London Program to be updated
Eva Binda | Tuesday, January 30, 2007
The London Program, Notre Dame’s oldest and largest undergraduate study abroad opportunity, will undergo significant changes beginning in fall 2007.
Director of the London Program Paul Bradshaw said in an e-mail he recognized the need to make certain changes, specifically, modifying the current scheduling system, enhancing residence life and increasing internship opportunities.
In the past, there have been problems coordinating breaks and start dates that correspond to those at Notre Dame, he said.
“The principal motivation behind [these changes] is to bring [the program] more in line with the dates of the semesters on campus,” he said. “In the future, we shall begin and end our classes each semester within a few days of the beginning and end of classes on [the main] campus.”
The mid-semester break in London will shift to the same time as fall break in South Bend, “opening up the possibility of London students meeting up with students from campus and traveling together through the United Kingdom and Europe,” Bradshaw said.
These calendar changes, he said, will also provide advantages to the British faculty teaching at the Notre Dame Centre in London.
“British universities typically do not begin their autumn terms until sometime in September, and so to ask British academics to start teaching for us in mid-August has sometimes been something of a problem, as that is the height of the summer for them,” Bradshaw said.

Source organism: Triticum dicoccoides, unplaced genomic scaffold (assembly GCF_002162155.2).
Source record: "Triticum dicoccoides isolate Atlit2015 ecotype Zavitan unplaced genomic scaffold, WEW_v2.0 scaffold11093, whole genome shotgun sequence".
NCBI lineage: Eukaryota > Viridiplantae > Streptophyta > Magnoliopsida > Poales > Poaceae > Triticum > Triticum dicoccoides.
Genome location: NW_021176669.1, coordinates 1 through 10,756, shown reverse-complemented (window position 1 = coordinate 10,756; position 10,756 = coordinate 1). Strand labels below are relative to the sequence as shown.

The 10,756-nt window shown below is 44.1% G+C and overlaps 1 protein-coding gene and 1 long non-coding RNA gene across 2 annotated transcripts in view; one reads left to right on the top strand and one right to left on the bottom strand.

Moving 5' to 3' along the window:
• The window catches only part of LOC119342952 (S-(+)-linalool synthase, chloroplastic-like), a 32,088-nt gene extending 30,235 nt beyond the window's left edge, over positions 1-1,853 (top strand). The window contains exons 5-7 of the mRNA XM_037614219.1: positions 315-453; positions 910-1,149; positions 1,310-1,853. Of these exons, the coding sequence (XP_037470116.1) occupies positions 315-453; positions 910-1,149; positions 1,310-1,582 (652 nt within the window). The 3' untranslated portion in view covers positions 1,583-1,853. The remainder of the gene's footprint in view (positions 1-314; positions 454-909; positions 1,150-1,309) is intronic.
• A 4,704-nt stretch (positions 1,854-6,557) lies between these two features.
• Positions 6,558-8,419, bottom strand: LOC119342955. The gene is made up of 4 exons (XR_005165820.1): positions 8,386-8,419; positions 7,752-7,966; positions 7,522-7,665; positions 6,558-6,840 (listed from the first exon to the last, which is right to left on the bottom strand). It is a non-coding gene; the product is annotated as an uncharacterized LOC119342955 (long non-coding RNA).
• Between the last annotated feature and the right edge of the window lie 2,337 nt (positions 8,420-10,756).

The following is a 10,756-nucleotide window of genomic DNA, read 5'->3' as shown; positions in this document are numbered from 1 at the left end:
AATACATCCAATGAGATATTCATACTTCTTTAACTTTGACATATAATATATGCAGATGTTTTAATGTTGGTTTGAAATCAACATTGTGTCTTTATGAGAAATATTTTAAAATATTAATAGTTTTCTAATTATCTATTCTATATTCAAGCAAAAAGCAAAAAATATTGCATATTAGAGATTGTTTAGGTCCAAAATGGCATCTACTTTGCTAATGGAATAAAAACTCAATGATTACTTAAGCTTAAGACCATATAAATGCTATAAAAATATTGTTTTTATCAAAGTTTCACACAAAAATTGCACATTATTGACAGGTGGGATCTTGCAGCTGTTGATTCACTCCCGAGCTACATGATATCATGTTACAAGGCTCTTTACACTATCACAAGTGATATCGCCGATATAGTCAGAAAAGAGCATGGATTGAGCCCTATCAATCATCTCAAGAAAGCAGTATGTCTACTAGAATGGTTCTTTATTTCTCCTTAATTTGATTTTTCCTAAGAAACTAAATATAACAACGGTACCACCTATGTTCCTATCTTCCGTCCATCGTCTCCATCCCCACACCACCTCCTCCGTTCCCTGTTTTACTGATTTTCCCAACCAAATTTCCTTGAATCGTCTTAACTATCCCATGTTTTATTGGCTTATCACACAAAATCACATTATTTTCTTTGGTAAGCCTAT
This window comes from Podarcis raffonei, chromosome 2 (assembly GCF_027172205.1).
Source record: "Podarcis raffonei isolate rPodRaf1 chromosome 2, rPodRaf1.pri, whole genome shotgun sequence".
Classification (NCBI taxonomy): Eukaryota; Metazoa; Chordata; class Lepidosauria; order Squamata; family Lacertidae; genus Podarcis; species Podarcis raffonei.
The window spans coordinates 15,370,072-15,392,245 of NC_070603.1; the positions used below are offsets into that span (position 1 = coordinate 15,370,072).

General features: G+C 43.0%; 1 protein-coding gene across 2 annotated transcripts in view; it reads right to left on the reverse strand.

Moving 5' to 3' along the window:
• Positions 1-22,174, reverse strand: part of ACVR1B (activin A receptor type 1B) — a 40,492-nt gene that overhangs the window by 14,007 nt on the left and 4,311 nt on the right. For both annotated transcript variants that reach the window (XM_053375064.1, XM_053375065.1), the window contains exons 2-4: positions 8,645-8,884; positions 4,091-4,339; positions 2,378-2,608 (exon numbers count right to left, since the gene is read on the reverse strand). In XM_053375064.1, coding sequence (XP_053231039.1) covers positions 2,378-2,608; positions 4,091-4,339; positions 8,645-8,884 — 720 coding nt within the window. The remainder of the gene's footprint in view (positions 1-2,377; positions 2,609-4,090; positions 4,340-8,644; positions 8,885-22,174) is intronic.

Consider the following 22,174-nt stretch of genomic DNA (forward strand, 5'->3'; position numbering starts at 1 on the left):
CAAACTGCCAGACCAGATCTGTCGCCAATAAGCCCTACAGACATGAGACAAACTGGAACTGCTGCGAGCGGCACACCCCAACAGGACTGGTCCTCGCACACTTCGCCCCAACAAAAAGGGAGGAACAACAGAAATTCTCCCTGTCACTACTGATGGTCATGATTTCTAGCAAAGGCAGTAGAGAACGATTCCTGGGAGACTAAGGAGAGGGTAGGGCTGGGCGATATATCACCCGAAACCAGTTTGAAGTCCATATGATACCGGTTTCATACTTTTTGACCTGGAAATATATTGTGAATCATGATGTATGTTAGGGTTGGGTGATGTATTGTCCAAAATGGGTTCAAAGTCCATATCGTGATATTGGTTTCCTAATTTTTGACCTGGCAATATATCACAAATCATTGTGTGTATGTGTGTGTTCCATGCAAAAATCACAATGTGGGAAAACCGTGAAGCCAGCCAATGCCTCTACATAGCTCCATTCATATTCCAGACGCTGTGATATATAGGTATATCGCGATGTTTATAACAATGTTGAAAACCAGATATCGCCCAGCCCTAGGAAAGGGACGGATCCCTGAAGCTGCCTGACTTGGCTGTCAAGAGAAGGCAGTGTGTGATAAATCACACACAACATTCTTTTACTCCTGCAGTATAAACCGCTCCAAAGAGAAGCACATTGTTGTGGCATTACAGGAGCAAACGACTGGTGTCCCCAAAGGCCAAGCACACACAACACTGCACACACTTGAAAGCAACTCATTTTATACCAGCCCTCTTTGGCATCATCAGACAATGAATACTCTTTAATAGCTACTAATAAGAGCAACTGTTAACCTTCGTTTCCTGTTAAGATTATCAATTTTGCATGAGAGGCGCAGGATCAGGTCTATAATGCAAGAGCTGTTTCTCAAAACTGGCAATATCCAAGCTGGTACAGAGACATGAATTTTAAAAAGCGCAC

About 130 Notre Dame students travel to London each semester to focus on more than 20 different fields of study, and Bradshaw said many of those students want to travel before beginning classes.
“If students still want to come earlier and travel around before the semester begins, we will now be able to make arrangements to store their luggage for them in London,” he said.
Notre Dame’s London accommodations are also under consideration. Students currently live in a block of apartments in central London, about 45 minutes walking distance from the Centre. Students from other non-Notre Dame programs and professionals who live in London year-round also share the building.
“It would be more desirable to have just Notre Dame students [in the residence],” said Geraldine Meehan, associate director for recruiting for the London Undergraduate Program.
Notre Dame’s lease will expire in spring 2008, making change not just a possibility, but potentially a necessity.
“We’re anticipating the possibility that [the residence] will no longer be available and we are looking into other options,” Meehan said.
Another major change to the program primarily affects business students. Starting next fall, business students will be able to go to London for either semester, Meehan said. Until now, those students have been confined to the spring semester.
More internship opportunities will also be available for London-bound students. In the past, some of the most popular and prestigious internships have been with members of Parliament, Meehan said. Recently, the program has added internships in the areas of Catholic Social Teaching and social justice.
“That’s the major unique feature of the London program – the variety of internships and the number acquired,” Meehan said. “Over the years, we’ve developed internships in business. However, the newest internship opportunity will be in an art gallery starting in the fall. There’s a certain group of students that are very interested.”
“Maybe by the fall, we’ll have even more [internship opportunities],” she said.